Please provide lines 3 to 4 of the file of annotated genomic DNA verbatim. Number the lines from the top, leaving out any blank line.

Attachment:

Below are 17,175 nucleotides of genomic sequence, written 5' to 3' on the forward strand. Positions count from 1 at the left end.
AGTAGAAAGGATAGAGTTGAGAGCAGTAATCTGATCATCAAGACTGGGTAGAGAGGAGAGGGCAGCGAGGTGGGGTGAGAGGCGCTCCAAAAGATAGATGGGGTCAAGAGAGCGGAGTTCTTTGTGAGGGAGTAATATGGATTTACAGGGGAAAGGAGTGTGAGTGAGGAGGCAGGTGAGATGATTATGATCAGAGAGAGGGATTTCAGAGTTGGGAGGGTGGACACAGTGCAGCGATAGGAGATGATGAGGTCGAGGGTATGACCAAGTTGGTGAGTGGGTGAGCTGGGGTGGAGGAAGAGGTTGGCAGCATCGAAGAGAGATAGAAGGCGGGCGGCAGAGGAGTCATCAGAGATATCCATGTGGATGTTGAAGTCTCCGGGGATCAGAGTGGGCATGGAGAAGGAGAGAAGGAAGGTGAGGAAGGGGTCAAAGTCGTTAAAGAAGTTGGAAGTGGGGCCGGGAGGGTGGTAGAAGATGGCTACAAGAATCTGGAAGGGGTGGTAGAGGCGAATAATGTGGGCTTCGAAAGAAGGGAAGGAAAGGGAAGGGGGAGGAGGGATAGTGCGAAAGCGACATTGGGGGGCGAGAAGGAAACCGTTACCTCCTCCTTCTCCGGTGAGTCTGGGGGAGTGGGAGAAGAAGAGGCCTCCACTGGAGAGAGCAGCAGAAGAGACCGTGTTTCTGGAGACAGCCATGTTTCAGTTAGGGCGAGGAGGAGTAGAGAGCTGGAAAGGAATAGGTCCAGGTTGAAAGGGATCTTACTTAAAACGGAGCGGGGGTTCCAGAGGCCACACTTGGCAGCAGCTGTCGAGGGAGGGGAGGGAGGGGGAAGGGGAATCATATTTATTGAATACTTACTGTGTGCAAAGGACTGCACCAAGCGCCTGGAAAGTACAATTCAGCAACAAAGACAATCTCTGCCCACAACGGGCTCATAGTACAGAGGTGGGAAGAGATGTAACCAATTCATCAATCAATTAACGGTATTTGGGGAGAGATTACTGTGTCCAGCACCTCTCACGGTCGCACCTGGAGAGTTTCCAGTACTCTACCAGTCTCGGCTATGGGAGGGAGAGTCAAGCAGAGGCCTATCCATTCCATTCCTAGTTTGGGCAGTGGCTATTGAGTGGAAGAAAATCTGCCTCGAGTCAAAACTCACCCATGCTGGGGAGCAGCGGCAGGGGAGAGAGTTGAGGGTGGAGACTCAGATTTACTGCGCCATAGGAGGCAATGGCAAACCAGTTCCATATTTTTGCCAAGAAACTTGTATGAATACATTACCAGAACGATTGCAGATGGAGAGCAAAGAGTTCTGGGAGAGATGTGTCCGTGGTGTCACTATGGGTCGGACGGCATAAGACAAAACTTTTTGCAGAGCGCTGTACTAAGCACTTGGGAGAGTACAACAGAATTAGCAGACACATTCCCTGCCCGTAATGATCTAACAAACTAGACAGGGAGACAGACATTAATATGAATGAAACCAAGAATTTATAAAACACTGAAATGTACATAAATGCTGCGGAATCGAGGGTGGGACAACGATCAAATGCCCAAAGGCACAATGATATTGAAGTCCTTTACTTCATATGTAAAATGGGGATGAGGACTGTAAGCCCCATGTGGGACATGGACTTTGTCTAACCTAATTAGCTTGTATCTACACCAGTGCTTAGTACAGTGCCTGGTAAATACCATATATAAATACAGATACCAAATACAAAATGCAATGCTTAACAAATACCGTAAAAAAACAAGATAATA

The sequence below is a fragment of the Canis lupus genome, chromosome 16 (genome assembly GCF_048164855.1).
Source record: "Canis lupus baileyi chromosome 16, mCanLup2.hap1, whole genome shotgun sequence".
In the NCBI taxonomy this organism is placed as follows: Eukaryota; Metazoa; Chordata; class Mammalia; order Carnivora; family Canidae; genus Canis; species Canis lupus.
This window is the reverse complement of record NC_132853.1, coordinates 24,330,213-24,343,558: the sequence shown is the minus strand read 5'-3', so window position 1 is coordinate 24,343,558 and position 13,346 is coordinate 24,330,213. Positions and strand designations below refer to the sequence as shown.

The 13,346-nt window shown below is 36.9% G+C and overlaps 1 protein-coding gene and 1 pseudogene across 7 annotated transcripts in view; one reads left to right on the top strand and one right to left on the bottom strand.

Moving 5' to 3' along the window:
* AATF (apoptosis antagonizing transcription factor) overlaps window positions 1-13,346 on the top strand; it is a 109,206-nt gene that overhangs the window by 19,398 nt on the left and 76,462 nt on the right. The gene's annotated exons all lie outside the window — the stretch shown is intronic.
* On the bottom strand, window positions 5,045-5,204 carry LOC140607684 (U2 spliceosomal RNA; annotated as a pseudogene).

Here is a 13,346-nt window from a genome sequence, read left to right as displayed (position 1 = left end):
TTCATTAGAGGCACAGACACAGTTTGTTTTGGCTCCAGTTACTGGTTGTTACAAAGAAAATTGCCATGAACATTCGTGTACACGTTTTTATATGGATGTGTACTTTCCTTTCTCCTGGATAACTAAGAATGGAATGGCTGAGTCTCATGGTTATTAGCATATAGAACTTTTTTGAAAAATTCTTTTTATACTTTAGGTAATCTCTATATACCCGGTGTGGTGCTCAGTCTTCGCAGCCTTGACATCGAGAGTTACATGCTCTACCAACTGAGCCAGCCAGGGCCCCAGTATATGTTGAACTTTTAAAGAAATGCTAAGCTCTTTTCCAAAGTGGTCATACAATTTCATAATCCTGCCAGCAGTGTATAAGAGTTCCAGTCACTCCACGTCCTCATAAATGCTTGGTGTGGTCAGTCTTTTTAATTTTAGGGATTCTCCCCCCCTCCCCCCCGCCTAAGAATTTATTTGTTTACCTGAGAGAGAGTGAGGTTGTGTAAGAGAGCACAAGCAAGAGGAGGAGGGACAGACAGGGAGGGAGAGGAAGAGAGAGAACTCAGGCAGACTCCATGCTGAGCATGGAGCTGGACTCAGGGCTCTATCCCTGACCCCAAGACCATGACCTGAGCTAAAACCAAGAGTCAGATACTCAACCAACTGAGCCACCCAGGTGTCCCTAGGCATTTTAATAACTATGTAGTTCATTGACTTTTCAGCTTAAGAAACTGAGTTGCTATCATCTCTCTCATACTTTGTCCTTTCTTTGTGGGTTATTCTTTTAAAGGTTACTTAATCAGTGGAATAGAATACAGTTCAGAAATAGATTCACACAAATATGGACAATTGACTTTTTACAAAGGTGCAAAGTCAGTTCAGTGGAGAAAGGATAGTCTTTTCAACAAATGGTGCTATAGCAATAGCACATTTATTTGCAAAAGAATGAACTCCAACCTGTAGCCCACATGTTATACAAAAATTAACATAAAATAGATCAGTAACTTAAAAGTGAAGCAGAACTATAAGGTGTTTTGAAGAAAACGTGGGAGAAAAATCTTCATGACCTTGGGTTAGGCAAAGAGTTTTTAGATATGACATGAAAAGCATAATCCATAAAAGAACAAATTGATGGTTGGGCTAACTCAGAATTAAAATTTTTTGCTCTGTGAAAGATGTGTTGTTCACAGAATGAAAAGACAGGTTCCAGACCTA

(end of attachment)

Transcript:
The sequence below is a fragment of the Canis lupus genome, chromosome 16 (genome assembly GCF_048164855.1).
Source record: "Canis lupus baileyi chromosome 16, mCanLup2.hap1, whole genome shotgun sequence".